A Decade of Contrasts.
The 1960s were years of enormous contrasts in American politics. President John F. Kennedy's challenge to "Ask not what your country can do for you—ask what you can do for your country" at his inauguration in January 1961 ushered in a new decade of activism with consequences neither he nor anyone else at that time could foresee. Young idealists flocked to join the Peace Corps and VISTA—for government service to the needy overseas and at home. Others, believing that America could indeed be a land of equal opportunity, joined the civil rights movement and Students for a Democratic Society (SDS). Yet as the decade progressed, optimism gave way to anger and pessimism.
Violence and Disillusionment.
The assassinations of President Kennedy in November 1963; civil rights leader Dr. Martin Luther King, Jr., in April 1968; and Sen. Robert F. Kennedy, John F. Kennedy's brother, a few months later made Americans question the character of their nation. As the decade wore on, the "freedom now" chant of the nonviolent civil rights movement yielded to "black power" demands of black militants who saw the lives lost and the beatings borne as too great a price for rights won. President Lyndon B. Johnson, Kennedy's successor, offered a vision of a Great Society, with freedom from want and equal opportunity for all, but his...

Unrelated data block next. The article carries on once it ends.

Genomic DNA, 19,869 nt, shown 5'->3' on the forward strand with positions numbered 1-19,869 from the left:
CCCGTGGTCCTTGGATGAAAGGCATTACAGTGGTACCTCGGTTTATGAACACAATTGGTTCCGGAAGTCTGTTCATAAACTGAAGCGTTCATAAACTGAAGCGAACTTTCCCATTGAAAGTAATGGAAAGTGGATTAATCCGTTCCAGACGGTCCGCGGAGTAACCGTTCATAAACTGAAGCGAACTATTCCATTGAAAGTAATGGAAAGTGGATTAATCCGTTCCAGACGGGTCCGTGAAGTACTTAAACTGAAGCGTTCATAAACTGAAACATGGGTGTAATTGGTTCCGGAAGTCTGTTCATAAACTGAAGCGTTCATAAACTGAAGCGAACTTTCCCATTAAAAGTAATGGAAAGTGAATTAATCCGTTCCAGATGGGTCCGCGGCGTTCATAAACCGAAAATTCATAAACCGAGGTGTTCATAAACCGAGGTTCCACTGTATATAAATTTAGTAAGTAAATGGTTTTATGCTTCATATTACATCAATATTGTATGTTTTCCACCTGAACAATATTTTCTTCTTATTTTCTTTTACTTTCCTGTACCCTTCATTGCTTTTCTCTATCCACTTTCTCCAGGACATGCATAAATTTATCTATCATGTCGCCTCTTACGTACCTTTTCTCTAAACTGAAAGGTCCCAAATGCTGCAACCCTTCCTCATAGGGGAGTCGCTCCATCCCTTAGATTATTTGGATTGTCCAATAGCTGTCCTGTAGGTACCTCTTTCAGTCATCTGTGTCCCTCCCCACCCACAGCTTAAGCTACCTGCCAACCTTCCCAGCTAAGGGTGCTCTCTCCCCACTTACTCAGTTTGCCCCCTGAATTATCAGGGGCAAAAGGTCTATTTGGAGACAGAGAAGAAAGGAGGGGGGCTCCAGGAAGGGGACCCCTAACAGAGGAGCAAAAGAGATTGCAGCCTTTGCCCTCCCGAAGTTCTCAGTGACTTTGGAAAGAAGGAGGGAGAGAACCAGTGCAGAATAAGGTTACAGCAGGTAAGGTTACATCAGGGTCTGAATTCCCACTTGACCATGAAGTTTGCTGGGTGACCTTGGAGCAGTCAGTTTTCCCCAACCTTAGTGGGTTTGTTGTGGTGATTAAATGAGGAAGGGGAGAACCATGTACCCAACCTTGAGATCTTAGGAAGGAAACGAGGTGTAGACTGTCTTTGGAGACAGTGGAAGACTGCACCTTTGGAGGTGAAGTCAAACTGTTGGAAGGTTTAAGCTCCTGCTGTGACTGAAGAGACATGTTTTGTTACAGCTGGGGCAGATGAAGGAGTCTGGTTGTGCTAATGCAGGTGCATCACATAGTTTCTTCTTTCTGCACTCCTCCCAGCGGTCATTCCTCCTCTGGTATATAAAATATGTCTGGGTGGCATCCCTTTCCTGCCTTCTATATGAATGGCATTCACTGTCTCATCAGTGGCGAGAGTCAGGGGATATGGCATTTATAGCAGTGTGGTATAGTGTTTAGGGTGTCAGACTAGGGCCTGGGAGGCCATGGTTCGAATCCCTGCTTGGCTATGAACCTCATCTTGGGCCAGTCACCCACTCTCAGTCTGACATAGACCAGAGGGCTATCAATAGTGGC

(The entire section is 1588 words.)
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